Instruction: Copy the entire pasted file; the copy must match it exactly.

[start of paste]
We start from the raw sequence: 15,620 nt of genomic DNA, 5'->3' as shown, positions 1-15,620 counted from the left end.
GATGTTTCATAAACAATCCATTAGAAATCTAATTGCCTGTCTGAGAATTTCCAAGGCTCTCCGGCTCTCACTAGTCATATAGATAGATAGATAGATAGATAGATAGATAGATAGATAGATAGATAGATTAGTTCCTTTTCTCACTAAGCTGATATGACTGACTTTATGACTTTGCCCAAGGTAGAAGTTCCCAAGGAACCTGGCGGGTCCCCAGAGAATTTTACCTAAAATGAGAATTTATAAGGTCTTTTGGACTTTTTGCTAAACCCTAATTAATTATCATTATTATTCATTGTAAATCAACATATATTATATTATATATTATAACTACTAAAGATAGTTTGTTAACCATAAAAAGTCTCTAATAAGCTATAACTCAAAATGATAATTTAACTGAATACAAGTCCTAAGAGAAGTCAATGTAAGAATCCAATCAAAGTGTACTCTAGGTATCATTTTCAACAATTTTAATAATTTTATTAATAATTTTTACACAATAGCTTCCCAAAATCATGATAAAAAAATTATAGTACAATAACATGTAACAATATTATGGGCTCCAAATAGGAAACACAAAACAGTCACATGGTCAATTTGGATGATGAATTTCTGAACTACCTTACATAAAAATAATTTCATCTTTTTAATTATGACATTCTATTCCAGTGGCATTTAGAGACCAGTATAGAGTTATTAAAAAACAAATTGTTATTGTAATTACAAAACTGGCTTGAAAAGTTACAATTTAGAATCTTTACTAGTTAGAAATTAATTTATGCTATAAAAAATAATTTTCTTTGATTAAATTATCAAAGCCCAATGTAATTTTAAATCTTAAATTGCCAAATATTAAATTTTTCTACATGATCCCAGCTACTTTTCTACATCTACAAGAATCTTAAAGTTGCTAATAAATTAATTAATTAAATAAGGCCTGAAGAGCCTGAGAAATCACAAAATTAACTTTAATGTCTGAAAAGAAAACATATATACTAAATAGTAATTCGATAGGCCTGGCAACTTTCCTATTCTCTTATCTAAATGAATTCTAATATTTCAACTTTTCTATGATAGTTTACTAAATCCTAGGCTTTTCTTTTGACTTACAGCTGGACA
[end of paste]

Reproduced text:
We start from the raw sequence: 15,620 nt of genomic DNA, 5'->3' as shown, positions 1-15,620 counted from the left end.
GATGTTTCATAAACAATCCATTAGAAATCTAATTGCCTGTCTGAGAATTTCCAAGGCTCTCCGGCTCTCACTAGTCATATAGATAGATAGATAGATAGATAGATAGATAGATAGATAGATAGATAGATTAGTTCCTTTTCTCACTAAGCTGATATGACTGACTTTATGACTTTGCCCAAGGTAGAAGTTCCCAAGGAACCTGGCGGGTCCCCAGAGAATTTTACCTAAAATGAGAATTTATAAGGTCTTTTGGACTTTTTGCTAAACCCTAATTAATTATCATTATTATTCATTGTAAATCAACATATATTATATTATATATTATAACTACTAAAGATAGTTTGTTAACCATAAAAAGTCTCTAATAAGCTATAACTCAAAATGATAATTTAACTGAATACAAGTCCTAAGAGAAGTCAATGTAAGAATCCAATCAAAGTGTACTCTAGGTATCATTTTCAACAATTTTAATAATTTTATTAATAATTTTTACACAATAGCTTCCCAAAATCATGATAAAAAAATTATAGTACAATAACATGTAACAATATTATGGGCTCCAAATAGGAAACACAAAACAGTCACATGGTCAATTTGGATGATGAATTTCTGAACTACCTTACATAAAAATAATTTCATCTTTTTAATTATGACATTCTATTCCAGTGGCATTTAGAGACCAGTATAGAGTTATTAAAAAACAAATTGTTATTGTAATTACAAAACTGGCTTGAAAAGTTACAATTTAGAATCTTTACTAGTTAGAAATTAATTTATGCTATAAAAAATAATTTTCTTTGATTAAATTATCAAAGCCCAATGTAATTTTAAATCTTAAATTGCCAAATATTAAATTTTTCTACATGATCCCAGCTACTTTTCTACATCTACAAGAATCTTAAAGTTGCTAATAAATTAATTAATTAAATAAGGCCTGAAGAGCCTGAGAAATCACAAAATTAACTTTAATGTCTGAAAAGAAAACATATATACTAAATAGTAATTCGATAGGCCTGGCAACTTTCCTATTCTCTTATCTAAATGAATTCTAATATTTCAACTTTTCTATGATAGTTTACTAAATCCTAGGCTTTTCTTTTGACTTACAGCTGGACA